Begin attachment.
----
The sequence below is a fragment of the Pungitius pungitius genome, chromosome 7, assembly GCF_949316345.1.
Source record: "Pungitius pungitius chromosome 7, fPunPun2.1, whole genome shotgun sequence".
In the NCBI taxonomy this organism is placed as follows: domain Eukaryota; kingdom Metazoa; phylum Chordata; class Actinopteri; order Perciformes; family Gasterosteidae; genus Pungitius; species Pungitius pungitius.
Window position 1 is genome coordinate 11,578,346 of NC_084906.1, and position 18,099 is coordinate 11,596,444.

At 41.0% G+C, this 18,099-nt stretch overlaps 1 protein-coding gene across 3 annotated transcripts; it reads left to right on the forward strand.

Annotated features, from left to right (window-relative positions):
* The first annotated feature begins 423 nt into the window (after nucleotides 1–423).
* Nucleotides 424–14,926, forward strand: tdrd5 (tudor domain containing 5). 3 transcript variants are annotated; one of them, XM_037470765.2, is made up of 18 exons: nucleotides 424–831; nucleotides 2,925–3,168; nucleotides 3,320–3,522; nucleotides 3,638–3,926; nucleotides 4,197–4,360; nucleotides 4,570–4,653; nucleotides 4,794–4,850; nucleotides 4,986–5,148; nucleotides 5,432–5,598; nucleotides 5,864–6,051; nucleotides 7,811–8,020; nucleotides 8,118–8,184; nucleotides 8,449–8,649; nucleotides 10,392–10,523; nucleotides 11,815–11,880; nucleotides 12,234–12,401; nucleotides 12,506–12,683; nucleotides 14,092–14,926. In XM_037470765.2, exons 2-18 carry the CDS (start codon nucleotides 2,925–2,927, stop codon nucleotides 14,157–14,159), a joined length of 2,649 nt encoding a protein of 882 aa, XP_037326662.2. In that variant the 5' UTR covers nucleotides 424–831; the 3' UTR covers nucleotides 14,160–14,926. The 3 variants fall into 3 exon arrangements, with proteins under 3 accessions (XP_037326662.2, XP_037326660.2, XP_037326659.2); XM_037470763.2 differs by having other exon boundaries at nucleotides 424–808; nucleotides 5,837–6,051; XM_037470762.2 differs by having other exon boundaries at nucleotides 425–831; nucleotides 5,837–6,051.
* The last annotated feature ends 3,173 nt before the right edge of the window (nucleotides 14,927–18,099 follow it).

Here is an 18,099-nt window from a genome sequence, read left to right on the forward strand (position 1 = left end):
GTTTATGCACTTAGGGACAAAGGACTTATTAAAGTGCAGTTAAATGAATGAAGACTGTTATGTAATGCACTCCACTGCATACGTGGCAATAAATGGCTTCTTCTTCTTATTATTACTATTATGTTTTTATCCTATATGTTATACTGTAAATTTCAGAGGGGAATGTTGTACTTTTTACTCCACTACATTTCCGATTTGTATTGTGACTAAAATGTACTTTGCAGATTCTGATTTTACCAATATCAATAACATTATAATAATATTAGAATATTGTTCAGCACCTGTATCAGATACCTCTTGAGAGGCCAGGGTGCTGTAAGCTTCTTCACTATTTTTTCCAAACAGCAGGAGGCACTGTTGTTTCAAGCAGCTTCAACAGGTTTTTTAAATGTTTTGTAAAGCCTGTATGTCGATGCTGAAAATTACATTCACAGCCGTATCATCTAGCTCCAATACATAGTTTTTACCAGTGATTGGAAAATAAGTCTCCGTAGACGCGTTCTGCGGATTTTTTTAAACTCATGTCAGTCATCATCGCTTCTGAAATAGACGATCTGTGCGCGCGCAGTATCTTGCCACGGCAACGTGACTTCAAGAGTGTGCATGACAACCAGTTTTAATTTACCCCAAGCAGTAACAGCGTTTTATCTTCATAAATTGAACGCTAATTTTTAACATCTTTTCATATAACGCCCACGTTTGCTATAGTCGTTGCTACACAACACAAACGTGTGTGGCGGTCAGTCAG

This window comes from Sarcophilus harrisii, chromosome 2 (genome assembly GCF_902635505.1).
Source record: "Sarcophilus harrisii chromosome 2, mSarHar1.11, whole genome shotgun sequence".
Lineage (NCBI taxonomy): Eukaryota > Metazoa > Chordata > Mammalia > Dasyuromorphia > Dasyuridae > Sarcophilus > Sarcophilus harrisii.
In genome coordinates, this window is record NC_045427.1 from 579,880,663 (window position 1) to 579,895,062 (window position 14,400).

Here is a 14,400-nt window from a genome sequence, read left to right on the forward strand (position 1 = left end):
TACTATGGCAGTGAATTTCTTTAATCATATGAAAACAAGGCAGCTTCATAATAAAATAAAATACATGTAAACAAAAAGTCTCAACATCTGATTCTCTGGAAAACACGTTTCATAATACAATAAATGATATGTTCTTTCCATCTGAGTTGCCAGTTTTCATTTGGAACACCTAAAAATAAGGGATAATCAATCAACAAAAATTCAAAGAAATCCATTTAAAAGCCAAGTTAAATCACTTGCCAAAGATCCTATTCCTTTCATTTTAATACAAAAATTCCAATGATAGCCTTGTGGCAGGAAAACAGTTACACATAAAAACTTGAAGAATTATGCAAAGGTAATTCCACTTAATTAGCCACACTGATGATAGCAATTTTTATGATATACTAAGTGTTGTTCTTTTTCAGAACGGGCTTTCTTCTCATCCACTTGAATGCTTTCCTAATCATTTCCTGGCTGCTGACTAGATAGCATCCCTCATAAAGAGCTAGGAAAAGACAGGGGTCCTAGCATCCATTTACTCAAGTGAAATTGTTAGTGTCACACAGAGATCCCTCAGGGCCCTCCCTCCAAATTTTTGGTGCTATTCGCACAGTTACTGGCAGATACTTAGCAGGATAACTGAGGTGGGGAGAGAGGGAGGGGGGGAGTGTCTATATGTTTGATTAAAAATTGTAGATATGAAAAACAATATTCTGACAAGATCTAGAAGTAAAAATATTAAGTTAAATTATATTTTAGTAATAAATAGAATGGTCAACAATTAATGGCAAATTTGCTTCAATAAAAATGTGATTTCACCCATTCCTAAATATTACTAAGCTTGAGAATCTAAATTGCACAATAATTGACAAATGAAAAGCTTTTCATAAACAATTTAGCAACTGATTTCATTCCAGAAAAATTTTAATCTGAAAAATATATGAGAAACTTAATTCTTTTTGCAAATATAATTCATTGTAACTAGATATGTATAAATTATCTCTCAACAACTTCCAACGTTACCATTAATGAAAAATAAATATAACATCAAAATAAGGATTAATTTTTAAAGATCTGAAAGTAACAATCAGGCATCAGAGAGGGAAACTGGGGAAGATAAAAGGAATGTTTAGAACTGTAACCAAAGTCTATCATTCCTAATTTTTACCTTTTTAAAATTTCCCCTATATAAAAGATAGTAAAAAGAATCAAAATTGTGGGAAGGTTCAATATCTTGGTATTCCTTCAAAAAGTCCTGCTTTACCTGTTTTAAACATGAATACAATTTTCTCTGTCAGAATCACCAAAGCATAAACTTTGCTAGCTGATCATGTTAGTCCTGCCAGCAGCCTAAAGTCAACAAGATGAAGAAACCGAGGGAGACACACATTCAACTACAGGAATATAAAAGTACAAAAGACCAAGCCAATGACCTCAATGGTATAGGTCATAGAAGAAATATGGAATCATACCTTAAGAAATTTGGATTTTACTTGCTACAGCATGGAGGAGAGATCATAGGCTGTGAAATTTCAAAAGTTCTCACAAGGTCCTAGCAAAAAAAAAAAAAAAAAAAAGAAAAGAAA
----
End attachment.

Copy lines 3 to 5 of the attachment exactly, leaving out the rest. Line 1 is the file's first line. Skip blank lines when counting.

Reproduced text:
In the NCBI taxonomy this organism is placed as follows: domain Eukaryota; kingdom Metazoa; phylum Chordata; class Actinopteri; order Perciformes; family Gasterosteidae; genus Pungitius; species Pungitius pungitius.
Window position 1 is genome coordinate 11,578,346 of NC_084906.1, and position 18,099 is coordinate 11,596,444.

At 41.0% G+C, this 18,099-nt stretch overlaps 1 protein-coding gene across 3 annotated transcripts; it reads left to right on the forward strand.